Issue #006, Autumn, 2020 ISSN: 2581- 9410
No one had ever come up with the concept of teaching design to artisans until 2005, when Judy Frater launched Kala Raksha Vidhyalaya. Hence, teaching artisans design was new for anyone who taught in the formative years. Furthermore, for each course we were presented with a curriculum and we had to create a syllabus. Craft in the Indian context is passed on from one generation of artisans to the next. The making skills can be acquired in a conventional design school, but that would be incomplete knowledge. What about the cultural context? Hence, when teaching design to crafts people it came naturally for us to learn and draw from the local culture to make education meaningful. We customized classroom activities according to the group dynamics every year, emphasizing experiential learning. Both of us have taught various courses within the Design and Business and Management for Artisans (BMA) courses at Kala Raksha Vidhyalaya and Somaiya Kala Vidya. Here we reflect on our experiences of teaching traditional artisans.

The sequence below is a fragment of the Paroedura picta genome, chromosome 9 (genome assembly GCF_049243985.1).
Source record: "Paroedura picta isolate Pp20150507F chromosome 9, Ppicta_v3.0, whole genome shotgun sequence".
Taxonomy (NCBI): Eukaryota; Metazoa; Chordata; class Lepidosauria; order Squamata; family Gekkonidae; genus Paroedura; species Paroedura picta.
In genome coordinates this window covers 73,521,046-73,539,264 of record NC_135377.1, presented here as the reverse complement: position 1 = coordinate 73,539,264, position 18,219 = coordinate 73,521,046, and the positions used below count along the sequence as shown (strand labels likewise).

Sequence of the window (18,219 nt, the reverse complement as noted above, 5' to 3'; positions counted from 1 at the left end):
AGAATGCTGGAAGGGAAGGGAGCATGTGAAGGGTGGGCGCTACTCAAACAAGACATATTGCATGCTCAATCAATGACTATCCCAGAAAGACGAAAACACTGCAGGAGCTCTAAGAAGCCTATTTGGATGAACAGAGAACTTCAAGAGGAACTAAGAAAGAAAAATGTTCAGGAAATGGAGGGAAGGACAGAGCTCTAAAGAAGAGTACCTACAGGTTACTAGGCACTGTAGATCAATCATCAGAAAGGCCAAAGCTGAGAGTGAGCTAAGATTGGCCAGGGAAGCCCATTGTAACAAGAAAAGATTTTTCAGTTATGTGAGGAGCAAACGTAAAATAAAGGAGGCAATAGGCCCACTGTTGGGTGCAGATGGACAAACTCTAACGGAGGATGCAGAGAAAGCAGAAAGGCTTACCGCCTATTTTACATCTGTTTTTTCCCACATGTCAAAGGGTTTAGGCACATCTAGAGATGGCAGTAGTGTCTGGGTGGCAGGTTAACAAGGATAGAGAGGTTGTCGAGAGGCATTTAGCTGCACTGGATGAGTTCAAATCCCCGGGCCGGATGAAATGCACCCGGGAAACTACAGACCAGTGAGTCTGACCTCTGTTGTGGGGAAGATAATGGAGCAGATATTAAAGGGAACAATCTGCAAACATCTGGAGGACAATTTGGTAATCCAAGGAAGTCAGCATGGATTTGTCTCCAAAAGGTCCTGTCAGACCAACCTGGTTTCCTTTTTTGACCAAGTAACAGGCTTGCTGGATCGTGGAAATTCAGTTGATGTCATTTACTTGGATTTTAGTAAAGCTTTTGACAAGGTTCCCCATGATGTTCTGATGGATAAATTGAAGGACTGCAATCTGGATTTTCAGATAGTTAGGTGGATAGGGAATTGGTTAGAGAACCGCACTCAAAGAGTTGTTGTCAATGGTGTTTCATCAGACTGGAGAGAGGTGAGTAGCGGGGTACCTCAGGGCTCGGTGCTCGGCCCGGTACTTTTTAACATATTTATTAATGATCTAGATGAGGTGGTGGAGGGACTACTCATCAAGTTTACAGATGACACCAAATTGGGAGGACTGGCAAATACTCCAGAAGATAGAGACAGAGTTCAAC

In 2008, when I was approached to teach the course Concept, Communication, Projects for artisans, I was intrigued but extremely nervous. Travelling from Bangalore to the middle of a desert itself was quite an adventure. Two flights and a long drive later, I found myself in a beautiful campus oasis. It was tru...
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